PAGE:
Gravestone of Thomas and Mary Dow, Arcade Rural Cemetery, Arcade, New York

As you can see, Thomas and Mary Dow’s stones are illegible, and you would have no idea that a Revolutionary War soldier is buried here.  I’m going to remedy that.  Thomas Dow’s stone should be clearly marked as a Patriot and I will make sure it happens.

I also visited the Cattaraugus County Historical Museum, which had wonderful resources for genealogists, and very helpful people.  I asked if they knew where the records might be for the Town of Freedom.  They didn’t know, but referred me to the historian for the Town of Freedom, who I called the next morning.

My visit with this delightful woman, Lorna Spencer, was one of the two highlights of my trip.  Lorna is in her late 80’s, and a plethora of knowledge about the history of the area.  Among many other things, she helped me to pronounce some names which I was sure had been lost to history… can you say “Adoniram Judson”??  This was the name of a gr-gr-gr-uncle of mine, the single son of David Goodenough, one of the gravestones in the Delevan Cemetery.  I was pronouncing it ALL wrong.  The emphasis is on the long I sound in the middle syllable. I had no idea that it was the name of a Baptist minister of the time, who had gone to preach in Burma – apparently many families named their children after him.

Lorna was interested in more information on the Goodenoughs buried in the Delevan Cemetery.  I was really glad to provide it so that my family is not forgotten.  Now the folks taking care of the cemetery will have the information to pass on to others who might inquire, and Hannah will have a name!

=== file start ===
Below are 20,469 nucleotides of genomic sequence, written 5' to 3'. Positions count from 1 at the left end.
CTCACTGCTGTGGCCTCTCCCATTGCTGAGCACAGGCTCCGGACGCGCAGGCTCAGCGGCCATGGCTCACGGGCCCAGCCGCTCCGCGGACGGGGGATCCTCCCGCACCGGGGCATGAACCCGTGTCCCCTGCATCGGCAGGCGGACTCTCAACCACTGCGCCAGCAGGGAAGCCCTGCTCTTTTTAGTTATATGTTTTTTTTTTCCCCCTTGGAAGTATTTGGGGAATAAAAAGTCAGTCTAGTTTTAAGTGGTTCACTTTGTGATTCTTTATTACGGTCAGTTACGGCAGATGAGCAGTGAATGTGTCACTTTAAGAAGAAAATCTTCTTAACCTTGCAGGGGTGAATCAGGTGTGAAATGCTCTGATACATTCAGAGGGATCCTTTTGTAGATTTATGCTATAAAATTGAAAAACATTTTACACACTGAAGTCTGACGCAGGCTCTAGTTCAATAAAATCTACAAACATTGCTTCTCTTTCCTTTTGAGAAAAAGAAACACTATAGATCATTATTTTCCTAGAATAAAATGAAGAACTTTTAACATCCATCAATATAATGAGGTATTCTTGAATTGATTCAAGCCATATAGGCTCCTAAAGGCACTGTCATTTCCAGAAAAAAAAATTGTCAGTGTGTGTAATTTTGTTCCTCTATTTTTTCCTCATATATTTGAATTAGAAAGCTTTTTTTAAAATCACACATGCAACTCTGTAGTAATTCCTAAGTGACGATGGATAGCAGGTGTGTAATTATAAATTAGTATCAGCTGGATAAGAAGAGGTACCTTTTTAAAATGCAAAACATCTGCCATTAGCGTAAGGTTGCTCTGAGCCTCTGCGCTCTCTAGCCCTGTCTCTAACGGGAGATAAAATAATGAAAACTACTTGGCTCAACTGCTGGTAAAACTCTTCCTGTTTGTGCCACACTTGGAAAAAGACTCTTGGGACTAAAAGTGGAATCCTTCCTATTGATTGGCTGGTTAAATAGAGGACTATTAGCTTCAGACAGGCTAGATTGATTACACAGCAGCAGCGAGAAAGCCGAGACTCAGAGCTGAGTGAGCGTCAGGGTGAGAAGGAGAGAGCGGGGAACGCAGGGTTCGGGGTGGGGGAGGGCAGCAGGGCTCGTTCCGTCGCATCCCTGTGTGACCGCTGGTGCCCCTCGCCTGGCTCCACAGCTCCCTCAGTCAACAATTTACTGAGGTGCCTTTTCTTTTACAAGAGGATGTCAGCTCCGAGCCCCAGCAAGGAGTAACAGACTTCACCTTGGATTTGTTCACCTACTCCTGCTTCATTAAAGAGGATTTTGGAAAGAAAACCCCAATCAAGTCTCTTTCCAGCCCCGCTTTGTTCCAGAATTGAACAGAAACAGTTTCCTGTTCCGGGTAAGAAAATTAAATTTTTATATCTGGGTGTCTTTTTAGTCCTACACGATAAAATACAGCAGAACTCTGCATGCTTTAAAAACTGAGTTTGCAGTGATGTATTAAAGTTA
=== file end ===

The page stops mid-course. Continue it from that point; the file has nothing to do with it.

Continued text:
The other highlight was my visit to the Cattaraugus County Courthouse.  I first went to the Office of the Surrogate Court, which has all of the original probates from the formation of the County, available for public inspection.  I was able to view the original probate file for my ancestor William Price – papers which my gr gr gr grandmother Elsie Price had touched and signed in 1844.  I literally had goose bumps while touching it.

I also saw, touched, and photographed the original probates (1860’s) for the two single children of David and Hannah in the cemetery, Adoniram and Hannah.  We often hear that the probate files of the unmarried siblings of our ancestors are an amazing resource.  Well, I can vouch for that.  Both files were filled with information about all their nieces and nephews, their married names, and their residences at the time.  But the piece de resistance and the highlight of those files: one contained a promissory note signed by my direct ancestor, their father, David Goodenough.  Any time you can see your ancestor’s actual signature is a real treat!!